Not such a bad girl

I recently had a sudden fancy for reading Tess of the D'Urbervilles. I've read remarkably little Hardy having taken a dislike to his novels (though I always enjoyed his poetry) as a teenager. A more recent reading of Far from the madding crowd changed my mind - one of my first ever Bookhound reviews, albeit a very short one.

When you've been book reviewing for a while, you often find yourself doing a mini-review, sometimes before you've even started the book. And sometimes you can discover, quite disconcertingly, that what you think you know is not at all true. This was the case with Tess. When I was thinking about reading it, I thought that Tess would fit rather nicely into my "Bad girls" strand, fitting rather nicely with her sisters Manon Lescaut, Moll Flanders, and Zola's Nana. After all Hardy had problems with the "moral majority" when Tess was first published. The novel was first published in a censored version, its challenge to Victorian sexual mores being too much for the publisher.

The novel centres around a young woman, Tess Durbeyfield, the daughter of farm-workers, born into rural poverty with a shiftless father, and a helpless but optimistic mother; Tess is largely responsible for the welfare of her family. Her father has a conversation with a local antiquarian and discovers that he is a descendant of former landed gentry, he aspires to a wealthy marriage for his daughter, Tess, but ends up introducing her to the caddish Alec D'Urberville; who "date-rapes" her.

There appear to be a lot of argument among academics as to whether Tess was raped or compliant, but I think that the way Hardy writes it, it's completely unambiguous - she was raped. Some years later, Tess meets up with Angel Clare, the son of a clergyman who is training to be a farmer, the couple fall in love and marry. On their wedding night, Angel reveals that he has had an affair, and Tess, relieved, having feared that he would think less of her for having lost her virginity, tells him her own history. He is aghast, and refuses to have anything more to do with her. The couple separate, although Tess desperately hopes that they will be reunited. Clare eventually relents, but Tess has now met up with her nemesis, Alec....
Poster for an early film (1913) of Tess of the D'Urbervilles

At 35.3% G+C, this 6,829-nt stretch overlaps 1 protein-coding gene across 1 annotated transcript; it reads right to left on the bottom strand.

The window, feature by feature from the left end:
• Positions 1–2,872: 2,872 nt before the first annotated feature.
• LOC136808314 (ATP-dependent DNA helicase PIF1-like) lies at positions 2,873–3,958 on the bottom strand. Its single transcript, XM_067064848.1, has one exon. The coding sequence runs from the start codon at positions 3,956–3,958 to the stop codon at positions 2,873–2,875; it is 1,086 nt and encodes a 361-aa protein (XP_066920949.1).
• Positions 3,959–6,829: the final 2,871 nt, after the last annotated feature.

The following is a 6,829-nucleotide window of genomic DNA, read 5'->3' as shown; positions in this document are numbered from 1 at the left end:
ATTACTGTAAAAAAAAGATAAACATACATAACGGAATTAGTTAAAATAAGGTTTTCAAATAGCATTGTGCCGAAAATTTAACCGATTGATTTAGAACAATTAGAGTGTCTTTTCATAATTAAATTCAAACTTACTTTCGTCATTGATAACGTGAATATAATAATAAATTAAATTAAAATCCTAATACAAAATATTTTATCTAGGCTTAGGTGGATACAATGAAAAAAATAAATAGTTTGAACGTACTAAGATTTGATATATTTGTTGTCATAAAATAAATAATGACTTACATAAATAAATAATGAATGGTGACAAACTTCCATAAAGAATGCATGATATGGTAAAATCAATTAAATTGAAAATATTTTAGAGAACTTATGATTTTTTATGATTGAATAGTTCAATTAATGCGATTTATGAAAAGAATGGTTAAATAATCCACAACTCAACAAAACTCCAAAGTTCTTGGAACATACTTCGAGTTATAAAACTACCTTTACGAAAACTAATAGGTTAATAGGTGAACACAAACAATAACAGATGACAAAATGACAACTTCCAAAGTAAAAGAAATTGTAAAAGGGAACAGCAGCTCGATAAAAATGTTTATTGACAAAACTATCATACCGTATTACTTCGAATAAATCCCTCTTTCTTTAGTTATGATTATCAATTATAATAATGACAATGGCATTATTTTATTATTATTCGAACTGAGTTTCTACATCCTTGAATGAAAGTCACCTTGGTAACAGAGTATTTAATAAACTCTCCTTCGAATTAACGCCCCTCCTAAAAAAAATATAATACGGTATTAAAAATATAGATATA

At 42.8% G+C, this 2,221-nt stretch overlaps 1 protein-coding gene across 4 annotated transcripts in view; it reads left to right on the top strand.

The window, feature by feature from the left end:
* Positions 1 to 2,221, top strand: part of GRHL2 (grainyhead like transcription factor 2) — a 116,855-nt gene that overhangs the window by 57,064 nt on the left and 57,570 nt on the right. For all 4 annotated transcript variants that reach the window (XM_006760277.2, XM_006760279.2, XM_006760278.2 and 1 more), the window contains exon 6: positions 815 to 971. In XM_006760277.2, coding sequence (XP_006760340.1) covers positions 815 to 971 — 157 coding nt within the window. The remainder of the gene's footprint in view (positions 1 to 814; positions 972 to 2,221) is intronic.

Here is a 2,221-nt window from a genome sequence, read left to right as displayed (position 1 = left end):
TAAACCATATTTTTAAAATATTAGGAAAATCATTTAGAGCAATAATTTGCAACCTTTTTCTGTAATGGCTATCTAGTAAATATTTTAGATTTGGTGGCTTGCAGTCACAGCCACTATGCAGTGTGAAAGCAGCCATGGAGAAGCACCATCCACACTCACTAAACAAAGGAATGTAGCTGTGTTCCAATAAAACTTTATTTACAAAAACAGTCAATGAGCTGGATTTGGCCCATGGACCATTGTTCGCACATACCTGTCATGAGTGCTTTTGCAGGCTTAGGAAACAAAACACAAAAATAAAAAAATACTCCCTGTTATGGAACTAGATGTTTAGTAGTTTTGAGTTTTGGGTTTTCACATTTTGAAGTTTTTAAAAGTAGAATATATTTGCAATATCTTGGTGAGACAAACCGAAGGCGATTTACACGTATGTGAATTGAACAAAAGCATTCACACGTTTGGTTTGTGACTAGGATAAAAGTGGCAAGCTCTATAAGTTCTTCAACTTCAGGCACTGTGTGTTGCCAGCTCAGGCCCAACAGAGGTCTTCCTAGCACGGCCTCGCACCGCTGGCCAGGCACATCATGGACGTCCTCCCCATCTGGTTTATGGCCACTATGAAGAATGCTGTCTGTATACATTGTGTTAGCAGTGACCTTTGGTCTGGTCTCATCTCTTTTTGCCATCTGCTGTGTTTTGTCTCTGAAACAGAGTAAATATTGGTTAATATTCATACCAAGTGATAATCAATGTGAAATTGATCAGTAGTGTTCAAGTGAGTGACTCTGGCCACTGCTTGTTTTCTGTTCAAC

I came to the book thinking I was going to be reading about a "bad girl". Interesting that, eh? Over 100 years after the book was first published, its reputation still precedes it. In fact Tess is nothing of the sort, she is ruined by the double standards of Victorian society, standards that are still with us today to a certain extent.

It is interesting the way in which Hardy portrays these standards. Her own village knows what has happened, but are generally sympathetic; but at this stage Tess heaps guilt upon herself; while Angel's attitude towards her is partly down to male/female double standards, but is also partially determined by the class difference.

Yes, this book is about morality and justice; about how some moral codes are unfair, unreasonable or just plain wrong; it's also about how justice is not always about what is right. But far more than this, Tess of the D'Urbervilles is one heck of a book. The language is beautiful. There's no mistaking here Hardy's background as a poet. The Wessex landscape is bound intricately into the narrative providing a backdrop, almost like a Greek chorus, commenting on the events that are in front of it.

Tess herself is a character wondrously wrought. She strides out of the page, trying to get on in life, a good woman trapped by the situation she finds herself in. She is vibrantly realistic, completely lovable, and a woman not just of her time but an Everywoman.

I loved this novel, I thought Tess was a wonderful character. The men are not so well portrayed (Alec is definitely a moustache twirling Victorian villain), but then, that's perhaps not unexpected. Tess is such an elemental character that she draws the whole force of the novel, and the author's energies to her. Can it be wondered at that the novel should draw to its climax at Stonehenge, that most elemental of settings. A fabulous read, and a great introduction to Hardy, if you're not already entranced by his work.


Popular Posts